Mr Tallboys, the ranger, had put together a presentation which shows a picture of deer standing amid the St Fitticks tubes.
Deer do move in that area. However, there is plenty of evidence for there being vandalism – and for the city and its rangers totally neglecting to protect and care for the trees it did plant.
I looked into many of the St Fitticks tree guards, all of which were undamaged. There are quite a number of tiny oak trees which had never even made it one third of the way up the tube. There were some tubes which were completely, utterly empty of any tree.
The entire site is choked by weeds and rocky soil is again an issue (although not as bad as on Tullos). The deer simply did not, could not damage the St Fitticks trees: the evidence suggests that the killer was neglect and ignorance as well as weeds and weather.
There will probably be deer deaths on the road – about a third of the gorse they would have sheltered in on the hill is gone.
Halt the scheme, save taxpayer money, and continue to support the meadowlands scheme.
The trees did not grow before. They are not going to grow now.
Coming soon – an article on the new tree scheme / deer cull developments
With no sign of regret or compromise, let alone acknowledgement of a huge problem, Aberdeen City is literally ploughing ahead with its unpopular tree planting on the rocky soil of Tullos Hill, which sits on the North Sea. This tree planting as we now know involves a deer cull – which as documents show was deliberately withheld from the consultation. Local resident Alan Robertson gives his point of view.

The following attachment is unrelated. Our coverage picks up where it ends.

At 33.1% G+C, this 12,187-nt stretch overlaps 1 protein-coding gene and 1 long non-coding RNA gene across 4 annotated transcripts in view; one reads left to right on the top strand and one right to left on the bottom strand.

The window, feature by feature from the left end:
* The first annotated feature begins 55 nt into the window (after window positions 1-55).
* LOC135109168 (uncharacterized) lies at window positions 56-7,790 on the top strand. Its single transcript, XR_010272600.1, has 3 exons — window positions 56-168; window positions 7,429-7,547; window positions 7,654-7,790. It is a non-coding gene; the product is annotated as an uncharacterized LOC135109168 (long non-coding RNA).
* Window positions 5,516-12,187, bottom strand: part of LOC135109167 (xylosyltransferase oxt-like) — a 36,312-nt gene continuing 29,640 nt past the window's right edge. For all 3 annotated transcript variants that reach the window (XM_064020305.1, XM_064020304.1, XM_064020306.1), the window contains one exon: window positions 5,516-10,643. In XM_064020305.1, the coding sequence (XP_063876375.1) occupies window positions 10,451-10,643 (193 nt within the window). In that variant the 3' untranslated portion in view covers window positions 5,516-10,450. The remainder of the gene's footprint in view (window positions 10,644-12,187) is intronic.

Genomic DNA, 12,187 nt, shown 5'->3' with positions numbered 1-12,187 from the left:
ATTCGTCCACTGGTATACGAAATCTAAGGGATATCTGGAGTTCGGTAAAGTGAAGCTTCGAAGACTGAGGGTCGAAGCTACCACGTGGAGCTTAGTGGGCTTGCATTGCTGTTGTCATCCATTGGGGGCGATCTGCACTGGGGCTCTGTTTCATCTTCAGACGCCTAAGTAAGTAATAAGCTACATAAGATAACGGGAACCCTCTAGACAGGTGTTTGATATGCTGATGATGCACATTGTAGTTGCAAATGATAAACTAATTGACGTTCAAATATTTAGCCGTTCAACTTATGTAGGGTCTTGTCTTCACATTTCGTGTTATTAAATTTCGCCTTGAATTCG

Anyone who has watched the Tullos Hill deer cull debate unfold over the last eighteen months cannot help but be astonished by how this has been conducted by Officials and Councillors at Aberdeen City Council.
In the latest twist to this sorry tale, the Council have started the deliberate destruction of areas of the deer’s natural habitat by removing large quantities of gorse from the Tullos Hill area.
These are areas where the deer used to shelter and graze. Along with the gorse in these areas, the plants and grasses that the deer eat have also been cleared.
The Tullos Hill meadowland has been ruined by the Council actions and the biodiversity of plant life and creatures who depended on it destroyed.
The Council released the following statement to the Media a few days ago:
“The roe deer population on Tullos Hill is currently much higher than the land can support. There is very little variety of vegetation growing and deer suffer as a result.”
Yes, the deer will ‘suffer as a result’ of the deliberate destruction of their habitat by the Council who have removed the gorse where the deer shelter. The clearance of these areas by the Council has ensured that there ‘is very little variety of vegetation growing’. As far as overpopulation goes, I walk across Tullos Hill regularly, and I have not seen any deer there for many weeks and suspect that most of the deer have migrated to Kincorth Hill or other areas nearby because their habitat on Tullos Hill has been destroyed by the Council.
There was no mention of the Council’s intention to cull the deer when the public consultation was released and now they have resorted to destroying the deer’s habitat to eradicate the deer from the area. In addition, the Council say that the culling of the deer will still go ahead. The result of Council action is that the deer are being attacked on two fronts; first by the destruction of their habitat and then by culling.
the Council should be aware that Tullos Hill isn’t suitable for their tree planting scheme.
It is obvious to anyone who has followed the Council’s plans for Tullos Hill unfold via their Committee Reports, Media releases also and from emails I have received from Officials at the Council, that they are prepared to do and say anything to continue with their ridiculous tree planting scheme on Tullos Hill.